2. Materials & Methods Field trials (starting in 2009-2011) with winter oilseed rape (Brassica napus ssp. oleifera) cultivar ‘Catalina’ were conducted in the Research and Study farms ‘Vecauce’ and ‘Pēterlauki’ of the Latvia University of Agriculture. Nitrogen fertilizer rates used were: 1. N0P0K0 - check, 2. PK background, the following with a step N30 to N210 kg ha-1. Seeds and straw were analyzed. Outcome, plant nutrient balance and utilization coefficients were calculated. Total N was determined by the Kjeldahl method.
Nitrogen outcome was calculated based on total nitrogen content in seeds and straw. Apparent recovery
fraction (ARF) for nitrogen was calculated using (1) formula (Montemurro et al., 2007):
3. Results & Discussion The seed yield on average was within 2.0 t ha-1 to 4.7 t ha-1 (Figure 1). High seed yield - 5.34 t ha-1 was obtained with nitrogen fertilizer rate N150 at ‘Pēterlauki’ in 2009. The highest seed yields were achieved in variants N120 or N150 in all trial years; higher nitrogen fertilizer treatments did not increase seed yield significantly (P0.05), with only total N content in seeds increasing in treatments with nitrogen fertilizer up to N180. Total nitrogen content (TNC) in straw increased proportionally as nitrogen rates increased from 0.67 % in the control to 0.96% in N210 - consequently total outcome of nitrogen per unit increased as a higher step of the fertilizer rate was used.
Total outcome of nitrogen with total plant mass was twice as much in fertilizer treatment N210 than in check. Apparent recovery fraction for nitrogen in all fertilizer rates, except N30, was above 0.40 with the highest result in rate N120, but the result was different according to years and was within 0.35 to
0.90 in higher yielding rates (N120 and N150).
4. Conclusions Seed yields of winter oilseed rape increased with increasing nitrogen fertilizer rates up to N120-150 kg haFurther increases in fertilizer rates did not give significant (p0.05) seed yield increase. AFR is dependent on meteorological conditions in specific years and locations of trial sites.
References Montemurro, F., Convertini, G. and Ferri, D. 2007. Nitrogen application in winter wheat grown in Mediterraneum Conditions: Effects on nitrogen uptake, utilization efficiency, and soil nitrogen deficit. Journal of Plant Nutrition, vol 30 (10), 1681-1703.
Rathke, G.-W., Behrens, T. and Diepenbrock, W. 2006. Integrated nitrogen management strategies to improve seed yield, oil content and nitrogen efficiency of winter oilseed rape (Brassica napus L.): A review. Agriculture, Ecosystems and Environment 117, 80-108.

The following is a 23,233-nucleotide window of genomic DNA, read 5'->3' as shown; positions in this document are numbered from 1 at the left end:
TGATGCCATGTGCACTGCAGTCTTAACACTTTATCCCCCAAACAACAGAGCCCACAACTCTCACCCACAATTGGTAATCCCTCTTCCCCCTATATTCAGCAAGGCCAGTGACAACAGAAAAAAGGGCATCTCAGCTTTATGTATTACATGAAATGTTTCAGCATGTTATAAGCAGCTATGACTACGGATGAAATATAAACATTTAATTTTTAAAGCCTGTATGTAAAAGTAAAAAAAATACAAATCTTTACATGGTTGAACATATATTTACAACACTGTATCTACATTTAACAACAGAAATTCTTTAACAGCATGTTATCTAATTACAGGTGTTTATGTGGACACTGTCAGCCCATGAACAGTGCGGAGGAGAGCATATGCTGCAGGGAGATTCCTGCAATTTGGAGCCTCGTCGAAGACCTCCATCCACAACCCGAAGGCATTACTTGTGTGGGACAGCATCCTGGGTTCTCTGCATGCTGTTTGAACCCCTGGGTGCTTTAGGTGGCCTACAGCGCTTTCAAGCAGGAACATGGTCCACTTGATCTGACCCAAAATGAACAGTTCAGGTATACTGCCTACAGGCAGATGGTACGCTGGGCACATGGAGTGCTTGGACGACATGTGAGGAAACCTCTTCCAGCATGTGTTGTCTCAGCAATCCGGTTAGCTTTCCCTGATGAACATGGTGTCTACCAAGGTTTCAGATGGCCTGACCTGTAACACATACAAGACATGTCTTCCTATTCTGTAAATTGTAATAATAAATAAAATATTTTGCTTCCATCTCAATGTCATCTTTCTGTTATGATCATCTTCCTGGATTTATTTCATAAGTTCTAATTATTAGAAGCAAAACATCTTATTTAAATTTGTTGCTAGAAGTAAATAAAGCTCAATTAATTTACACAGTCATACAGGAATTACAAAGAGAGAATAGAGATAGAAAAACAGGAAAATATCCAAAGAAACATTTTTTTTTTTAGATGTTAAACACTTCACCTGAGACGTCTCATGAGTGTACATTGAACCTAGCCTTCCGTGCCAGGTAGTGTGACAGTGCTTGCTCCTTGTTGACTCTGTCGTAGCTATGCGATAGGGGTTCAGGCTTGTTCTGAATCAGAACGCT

Wójtowicz, M., Wielebski, F. and Krzymański, J. 1999. Yield structure of double low winter oilseed rape (Brassica napus l.) varieties in different environmental conditions. Proceedings of 10th International Rape Congress, Canbera, Australia,
1999. Available in www.regional.org.au/au/gcirc/index/references.htm
Nitrogen Workshop 2012
Prediction of nitrous oxide emissions from Irish arable lands using the ECOSSE model M.I. Khalila,b, M. Richardsc, M. Abdallad, P. O’Briena, J. U. Smithc, P. Smithc and C. Müllerb a Climate Change Research Programme, Environmental Protection Agency, Wexford, Ireland (e-mail: firstname.lastname@example.org).
b School of Biology and Environmental Science, University College Dublin, Belfield, Dublin 4, Ireland.
c, Institute of Biological & Environmental Sciences, University of Aberdeen, Scotland, United Kingdom.
d School of Botany, Trinity College Dublin, Dublin 2, Ireland.
1. Background & Objectives Agriculture and associated land-use changes have large impacts on carbon (C) and nitrogen (N) cycling in soil systems and contribute about one-third of global greenhouse gas (GHG) emissions to the atmosphere. In the Republic of Ireland, agricultural activity is estimated to be responsible for 30% of the anthropogenic GHG emissions (McGettigan et al., 2010) and agricultural emissions remain a key component of the 20% reduction required by 2020. Reduction in the uncertainty in estimates of GHG emissions is a current research focus. This is particularly important for nitrous oxide (N2O) because it has a greater radiative forcing potential and so errors in estimates have a greater impact than for methane (CH4) and carbon dioxide (CO2). Process-based modelling could greatly enhance the accuracy of estimates so improving national inventories. Our aim is to evaluate estimates of N2O emissions from agricultural land provided by a process-based model, allowing accuracy of reporting to be quantified, and selection of mitigation options to be improved.